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A legend of human struggle, a marvel of economics and a daily triumph of engineering, the Panama Canal is a captivating story, as well as an awe-inspiring system to watch at work. The tale of the effort to connect two oceans began in 1539, when the first Spanish team studied the feasibility of such a project, and in 1880, the French began actually attempting the construction. After several workers perished during the course of construction, the canal was abandoned until the United States bought control of the zone in 1903. After completion in 1914, it stretched 48 miles (77 kilometers) between the coasts, and today about 13,000 ships representing 5% of global maritime trade pass through the canal each year. Ships around the world are built to fit smoothly through the three locks that function like enormous steps over the isthmus, and pay a fee according to weight to make the 8- to 10-hour transit. The record for the heaviest ship to pass through the canal is frequently redefined, but the smallest fee was paid in 1928, when Richard Halliburton swam through for PAB0.36.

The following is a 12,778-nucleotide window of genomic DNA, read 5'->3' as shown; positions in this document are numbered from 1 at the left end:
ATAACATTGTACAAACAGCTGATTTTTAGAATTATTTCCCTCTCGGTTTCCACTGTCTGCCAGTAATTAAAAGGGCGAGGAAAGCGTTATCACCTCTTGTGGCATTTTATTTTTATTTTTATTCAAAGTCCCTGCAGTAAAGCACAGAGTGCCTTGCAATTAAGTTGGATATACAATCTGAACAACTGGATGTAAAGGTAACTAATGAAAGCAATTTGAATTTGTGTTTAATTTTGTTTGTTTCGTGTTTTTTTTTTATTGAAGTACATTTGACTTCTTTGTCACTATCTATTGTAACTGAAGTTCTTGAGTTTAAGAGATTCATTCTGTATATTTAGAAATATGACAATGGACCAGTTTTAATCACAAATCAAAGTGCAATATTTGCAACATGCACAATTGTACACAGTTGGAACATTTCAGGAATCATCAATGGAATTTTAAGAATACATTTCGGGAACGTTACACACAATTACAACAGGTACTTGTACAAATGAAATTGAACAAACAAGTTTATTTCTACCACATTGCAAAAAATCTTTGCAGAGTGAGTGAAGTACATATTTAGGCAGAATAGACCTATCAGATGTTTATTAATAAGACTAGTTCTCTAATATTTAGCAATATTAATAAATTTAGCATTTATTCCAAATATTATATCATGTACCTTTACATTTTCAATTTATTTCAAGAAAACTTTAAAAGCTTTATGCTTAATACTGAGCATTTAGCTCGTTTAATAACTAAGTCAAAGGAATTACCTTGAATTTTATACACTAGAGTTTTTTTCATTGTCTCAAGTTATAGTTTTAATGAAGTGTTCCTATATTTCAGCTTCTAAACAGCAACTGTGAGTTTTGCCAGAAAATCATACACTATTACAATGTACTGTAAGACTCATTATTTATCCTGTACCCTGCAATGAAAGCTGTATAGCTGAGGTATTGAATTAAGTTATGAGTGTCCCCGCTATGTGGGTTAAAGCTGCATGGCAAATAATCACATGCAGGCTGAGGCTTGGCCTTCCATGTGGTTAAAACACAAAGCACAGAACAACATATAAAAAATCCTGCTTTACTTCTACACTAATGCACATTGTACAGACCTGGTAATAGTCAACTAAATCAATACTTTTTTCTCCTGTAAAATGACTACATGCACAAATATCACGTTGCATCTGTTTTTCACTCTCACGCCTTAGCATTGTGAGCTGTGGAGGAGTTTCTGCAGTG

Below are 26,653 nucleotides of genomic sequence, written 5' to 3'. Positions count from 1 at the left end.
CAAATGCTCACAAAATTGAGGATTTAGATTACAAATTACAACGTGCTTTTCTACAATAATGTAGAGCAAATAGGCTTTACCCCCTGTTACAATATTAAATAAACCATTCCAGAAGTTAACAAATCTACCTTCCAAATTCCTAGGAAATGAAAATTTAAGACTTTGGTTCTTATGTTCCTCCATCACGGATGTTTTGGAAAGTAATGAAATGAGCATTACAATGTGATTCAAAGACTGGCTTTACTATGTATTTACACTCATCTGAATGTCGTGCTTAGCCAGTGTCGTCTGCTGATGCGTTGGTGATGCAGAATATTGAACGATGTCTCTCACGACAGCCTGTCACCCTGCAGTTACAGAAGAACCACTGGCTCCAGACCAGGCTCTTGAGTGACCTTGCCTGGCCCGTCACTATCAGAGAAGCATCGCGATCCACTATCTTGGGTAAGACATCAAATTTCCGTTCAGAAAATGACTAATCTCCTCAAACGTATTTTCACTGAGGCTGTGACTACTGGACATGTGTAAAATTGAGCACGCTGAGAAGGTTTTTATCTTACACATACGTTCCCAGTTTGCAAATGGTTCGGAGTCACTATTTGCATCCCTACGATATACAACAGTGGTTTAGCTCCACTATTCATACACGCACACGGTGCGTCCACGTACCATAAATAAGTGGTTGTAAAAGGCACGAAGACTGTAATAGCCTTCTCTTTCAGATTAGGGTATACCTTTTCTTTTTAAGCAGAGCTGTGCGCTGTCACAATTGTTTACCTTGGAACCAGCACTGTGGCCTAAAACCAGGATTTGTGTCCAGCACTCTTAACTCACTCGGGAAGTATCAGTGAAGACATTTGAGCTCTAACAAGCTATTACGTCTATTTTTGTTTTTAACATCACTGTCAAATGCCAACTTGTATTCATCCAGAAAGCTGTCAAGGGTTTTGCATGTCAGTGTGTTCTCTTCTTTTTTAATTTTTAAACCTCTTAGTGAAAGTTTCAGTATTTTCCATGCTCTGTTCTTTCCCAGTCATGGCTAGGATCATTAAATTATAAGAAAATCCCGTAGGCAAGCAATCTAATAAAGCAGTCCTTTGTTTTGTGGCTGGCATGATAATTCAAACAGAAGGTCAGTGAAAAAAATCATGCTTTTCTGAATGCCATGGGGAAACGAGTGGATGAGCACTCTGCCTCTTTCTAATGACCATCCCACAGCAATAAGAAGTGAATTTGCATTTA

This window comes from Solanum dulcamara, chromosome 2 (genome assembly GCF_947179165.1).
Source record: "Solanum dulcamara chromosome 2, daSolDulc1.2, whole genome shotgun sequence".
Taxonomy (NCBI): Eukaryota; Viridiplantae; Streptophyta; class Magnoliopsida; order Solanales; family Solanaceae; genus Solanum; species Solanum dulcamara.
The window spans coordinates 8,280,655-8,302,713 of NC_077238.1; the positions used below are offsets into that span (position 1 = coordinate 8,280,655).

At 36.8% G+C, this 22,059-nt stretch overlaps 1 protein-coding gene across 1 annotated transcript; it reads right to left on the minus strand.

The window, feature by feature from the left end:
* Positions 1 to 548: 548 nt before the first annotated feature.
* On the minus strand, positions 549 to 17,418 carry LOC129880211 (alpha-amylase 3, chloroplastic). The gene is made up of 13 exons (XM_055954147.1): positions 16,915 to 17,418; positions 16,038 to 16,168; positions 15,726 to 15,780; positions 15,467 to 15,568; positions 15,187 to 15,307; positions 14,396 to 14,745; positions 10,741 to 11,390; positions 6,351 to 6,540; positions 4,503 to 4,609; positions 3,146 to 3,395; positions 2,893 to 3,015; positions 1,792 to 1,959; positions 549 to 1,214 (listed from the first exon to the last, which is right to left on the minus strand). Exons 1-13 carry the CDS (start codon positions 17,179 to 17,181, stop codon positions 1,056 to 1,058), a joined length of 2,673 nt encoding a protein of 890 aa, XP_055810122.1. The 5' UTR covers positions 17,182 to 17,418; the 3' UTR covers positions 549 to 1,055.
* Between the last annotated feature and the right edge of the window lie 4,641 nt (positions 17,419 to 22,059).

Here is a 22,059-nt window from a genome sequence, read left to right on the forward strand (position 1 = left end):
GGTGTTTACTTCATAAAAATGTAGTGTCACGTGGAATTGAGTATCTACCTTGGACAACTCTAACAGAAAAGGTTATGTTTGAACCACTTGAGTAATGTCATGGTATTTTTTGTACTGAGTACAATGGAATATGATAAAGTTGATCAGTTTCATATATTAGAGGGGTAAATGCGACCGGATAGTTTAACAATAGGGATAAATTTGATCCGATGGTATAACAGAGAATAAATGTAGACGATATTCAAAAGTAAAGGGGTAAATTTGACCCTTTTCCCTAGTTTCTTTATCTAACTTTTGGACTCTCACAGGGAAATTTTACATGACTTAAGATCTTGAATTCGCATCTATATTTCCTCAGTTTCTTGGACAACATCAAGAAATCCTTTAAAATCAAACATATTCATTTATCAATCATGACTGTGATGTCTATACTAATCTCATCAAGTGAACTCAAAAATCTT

Panama City was the oldest capital in all the Americas, founded in 1519, and prosperous until a pirate force led by Henry Morgan sacked the settlement in 1671, setting fire to the remains before leaving. Afterwards, survivors moved to the present-day location of Casco Viejo to recover and rebuild, and the development that sprawled outwards didn't reach the Panamá Viejo area again until about 1950. The ruins were declared a protected site in 1976, and have been developed as an idyllic walking ground marked by informative signs printed in English and Spanish. Colonial structures in various states of renovation are linked by paths running through lawns and under shade trees, so that the area feels like a tranquil park. This rustic and ruinous ensemble shelters myriad ramshackle edifices - like the still-soaring Panama Cathedral, Casa de los Genoveses and the crumbling Convent of Conception - which whisper tales and secrets of the city’s foregone times. Duly designated a UNESCO World Heritage Site, this timeworn expanse is one of the most priceless historic treasures of Panama.